Today (Aug. 8) The New York Times published an opinion piece by its Editorial Board that makes the case for climate justice—except it doesn’t use the term “climate justice.” Not once.

The article, titled “Many Countries Will Need Help Adapting to Climate Change,” urges rich countries to make “good on their promises to help low-lying island nations, some of the poorest countries in the world, build their defenses against the disastrous effects of climate change.” This notion, that the Global South shouldn’t have to deal with climate change alone—especially when its countries barely contributed to the man-made crisis—is a central tenet of climate justice. 

The opinion piece includes numerous reports which highlight the gravity of the issue for island nations, the African continent and the Middle East. As the editorial board points out, even the 2 degrees Celsius global-warming-limit-goal that countries agreed upon at last year’s United Nations Climate Talks won’t save many poor countries. Two degrees Celsius is enough to scorch or flood many countries which are already on the precipice of environmenal disaster.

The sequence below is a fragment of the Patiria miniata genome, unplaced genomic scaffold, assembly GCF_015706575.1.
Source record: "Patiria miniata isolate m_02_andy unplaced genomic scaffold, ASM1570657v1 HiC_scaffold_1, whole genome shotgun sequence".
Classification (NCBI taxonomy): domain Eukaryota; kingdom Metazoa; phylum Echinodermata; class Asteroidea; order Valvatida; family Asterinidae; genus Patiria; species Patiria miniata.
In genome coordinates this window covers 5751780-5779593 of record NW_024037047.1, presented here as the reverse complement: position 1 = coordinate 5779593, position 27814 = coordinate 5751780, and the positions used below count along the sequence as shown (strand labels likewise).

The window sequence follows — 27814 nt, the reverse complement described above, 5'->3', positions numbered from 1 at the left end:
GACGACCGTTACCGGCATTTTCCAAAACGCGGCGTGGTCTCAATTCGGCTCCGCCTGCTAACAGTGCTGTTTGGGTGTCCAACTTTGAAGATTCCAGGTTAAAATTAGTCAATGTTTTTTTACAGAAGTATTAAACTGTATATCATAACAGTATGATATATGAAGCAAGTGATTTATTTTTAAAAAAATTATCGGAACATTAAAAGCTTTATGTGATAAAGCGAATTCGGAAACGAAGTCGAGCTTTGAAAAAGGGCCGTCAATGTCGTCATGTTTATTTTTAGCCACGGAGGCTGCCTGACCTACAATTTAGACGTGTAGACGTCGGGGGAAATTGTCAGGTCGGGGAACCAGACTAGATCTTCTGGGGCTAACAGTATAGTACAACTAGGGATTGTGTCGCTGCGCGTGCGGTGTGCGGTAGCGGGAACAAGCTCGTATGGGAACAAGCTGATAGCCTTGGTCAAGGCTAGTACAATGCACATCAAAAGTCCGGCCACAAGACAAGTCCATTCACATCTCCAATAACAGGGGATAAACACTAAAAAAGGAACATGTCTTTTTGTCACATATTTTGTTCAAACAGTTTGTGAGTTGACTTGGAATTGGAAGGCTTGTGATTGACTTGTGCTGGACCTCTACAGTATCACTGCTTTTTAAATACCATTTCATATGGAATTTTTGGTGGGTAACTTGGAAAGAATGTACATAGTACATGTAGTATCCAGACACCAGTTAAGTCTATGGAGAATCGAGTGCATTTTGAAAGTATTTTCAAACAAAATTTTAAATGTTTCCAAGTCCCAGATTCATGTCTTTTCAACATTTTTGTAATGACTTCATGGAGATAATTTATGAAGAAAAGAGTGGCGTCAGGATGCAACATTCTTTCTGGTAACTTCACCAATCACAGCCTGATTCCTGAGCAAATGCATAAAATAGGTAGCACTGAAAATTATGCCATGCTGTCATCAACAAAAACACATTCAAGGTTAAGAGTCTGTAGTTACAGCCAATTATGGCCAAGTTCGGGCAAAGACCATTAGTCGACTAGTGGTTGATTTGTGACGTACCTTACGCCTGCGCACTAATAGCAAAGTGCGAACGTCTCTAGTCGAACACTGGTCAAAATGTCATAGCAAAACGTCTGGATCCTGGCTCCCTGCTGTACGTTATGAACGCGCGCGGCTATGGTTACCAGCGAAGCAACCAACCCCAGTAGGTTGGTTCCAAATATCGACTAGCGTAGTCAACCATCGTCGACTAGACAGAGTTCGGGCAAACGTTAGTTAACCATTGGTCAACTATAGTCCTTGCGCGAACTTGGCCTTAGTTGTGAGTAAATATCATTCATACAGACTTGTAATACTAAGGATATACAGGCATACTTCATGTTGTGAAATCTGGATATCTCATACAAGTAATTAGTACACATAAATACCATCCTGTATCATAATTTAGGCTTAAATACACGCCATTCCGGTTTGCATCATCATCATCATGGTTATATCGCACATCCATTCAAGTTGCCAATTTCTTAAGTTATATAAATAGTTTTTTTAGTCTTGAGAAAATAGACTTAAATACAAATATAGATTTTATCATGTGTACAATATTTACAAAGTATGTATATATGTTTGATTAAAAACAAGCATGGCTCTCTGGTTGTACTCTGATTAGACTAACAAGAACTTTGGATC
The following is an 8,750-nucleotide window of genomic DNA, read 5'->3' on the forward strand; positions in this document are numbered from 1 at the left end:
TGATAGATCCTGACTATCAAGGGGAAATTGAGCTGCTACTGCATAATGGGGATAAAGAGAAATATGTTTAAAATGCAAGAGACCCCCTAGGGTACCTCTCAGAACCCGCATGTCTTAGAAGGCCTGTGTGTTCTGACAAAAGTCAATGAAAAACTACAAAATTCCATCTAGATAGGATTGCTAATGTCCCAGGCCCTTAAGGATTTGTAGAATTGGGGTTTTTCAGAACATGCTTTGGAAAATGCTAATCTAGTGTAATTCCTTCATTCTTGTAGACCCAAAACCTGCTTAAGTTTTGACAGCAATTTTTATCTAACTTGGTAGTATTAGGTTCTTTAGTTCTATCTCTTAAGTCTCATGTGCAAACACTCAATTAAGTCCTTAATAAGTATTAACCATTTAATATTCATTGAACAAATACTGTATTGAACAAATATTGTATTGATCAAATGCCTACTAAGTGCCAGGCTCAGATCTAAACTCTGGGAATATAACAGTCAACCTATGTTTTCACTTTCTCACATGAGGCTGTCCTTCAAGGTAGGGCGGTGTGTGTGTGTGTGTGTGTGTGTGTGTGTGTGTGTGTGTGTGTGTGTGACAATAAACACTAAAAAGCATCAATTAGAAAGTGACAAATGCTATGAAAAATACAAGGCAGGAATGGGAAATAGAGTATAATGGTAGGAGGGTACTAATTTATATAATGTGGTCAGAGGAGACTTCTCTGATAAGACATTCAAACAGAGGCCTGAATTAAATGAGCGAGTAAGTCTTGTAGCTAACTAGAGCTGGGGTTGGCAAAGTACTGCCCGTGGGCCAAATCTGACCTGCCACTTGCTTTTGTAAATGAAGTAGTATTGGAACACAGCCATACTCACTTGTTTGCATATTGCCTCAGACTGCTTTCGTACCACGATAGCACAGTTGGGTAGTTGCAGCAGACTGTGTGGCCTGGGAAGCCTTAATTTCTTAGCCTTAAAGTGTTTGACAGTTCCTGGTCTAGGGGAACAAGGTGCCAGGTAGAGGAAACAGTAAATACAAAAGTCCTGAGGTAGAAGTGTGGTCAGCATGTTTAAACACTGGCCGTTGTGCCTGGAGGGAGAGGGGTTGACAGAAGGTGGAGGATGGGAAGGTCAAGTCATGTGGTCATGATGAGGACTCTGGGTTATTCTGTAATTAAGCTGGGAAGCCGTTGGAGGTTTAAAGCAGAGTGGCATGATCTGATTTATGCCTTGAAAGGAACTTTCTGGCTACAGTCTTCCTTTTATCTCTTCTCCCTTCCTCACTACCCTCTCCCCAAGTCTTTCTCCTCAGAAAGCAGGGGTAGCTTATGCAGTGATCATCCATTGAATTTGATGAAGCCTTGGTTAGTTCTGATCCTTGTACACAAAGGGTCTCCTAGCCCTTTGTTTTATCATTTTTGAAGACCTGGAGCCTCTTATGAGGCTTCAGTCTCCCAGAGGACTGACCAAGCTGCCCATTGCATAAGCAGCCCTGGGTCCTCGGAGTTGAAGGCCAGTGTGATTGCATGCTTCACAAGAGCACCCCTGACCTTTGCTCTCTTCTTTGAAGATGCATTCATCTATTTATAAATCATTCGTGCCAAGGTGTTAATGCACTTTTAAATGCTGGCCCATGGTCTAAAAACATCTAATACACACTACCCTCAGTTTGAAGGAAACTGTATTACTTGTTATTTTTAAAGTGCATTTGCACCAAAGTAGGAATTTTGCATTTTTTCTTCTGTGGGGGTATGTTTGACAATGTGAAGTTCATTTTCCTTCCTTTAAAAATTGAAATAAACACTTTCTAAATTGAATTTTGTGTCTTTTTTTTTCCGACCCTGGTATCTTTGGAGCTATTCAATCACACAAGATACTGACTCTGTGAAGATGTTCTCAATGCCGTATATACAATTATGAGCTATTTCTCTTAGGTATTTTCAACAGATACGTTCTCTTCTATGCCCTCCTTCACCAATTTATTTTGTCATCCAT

So the editorial left me a bit confused and, well, very disappointed.

The Times has used “climate justice” before in its reporting. Of course stories will sometimes have quotation marks around the phrase or run it within a quote, but it’s not as if the paper is unfamiliar with the term. The newspaper missed a valuable opportunity to inform and educate the public on what climate justice means.

Upon reading the piece and having a problem with this aspect of it, I reached out to Carlton Waterhouse, the director of Indiana University’s Environmental, Energy and Natural Resources Law Program. He has written about climate justice for the Times before.

Waterhouse, in fact, likes the editorial and said he does not take issue with the term’s absence (though he thinks it would have been great if they had mentioned it). However, he wishes the story had explained why climate change is a justice issue. “Domestically, in the United States, there’s a great deal of ignorance with justice in environment and climate change,” he says. 

“The important thing is that people understand the underlying concept,” he says. “My challenge with the editorial is that I don’t know if, after reading that, people are clear why it’s a matter for justice.”

Read the editorial here and let us know your thoughts in the comments.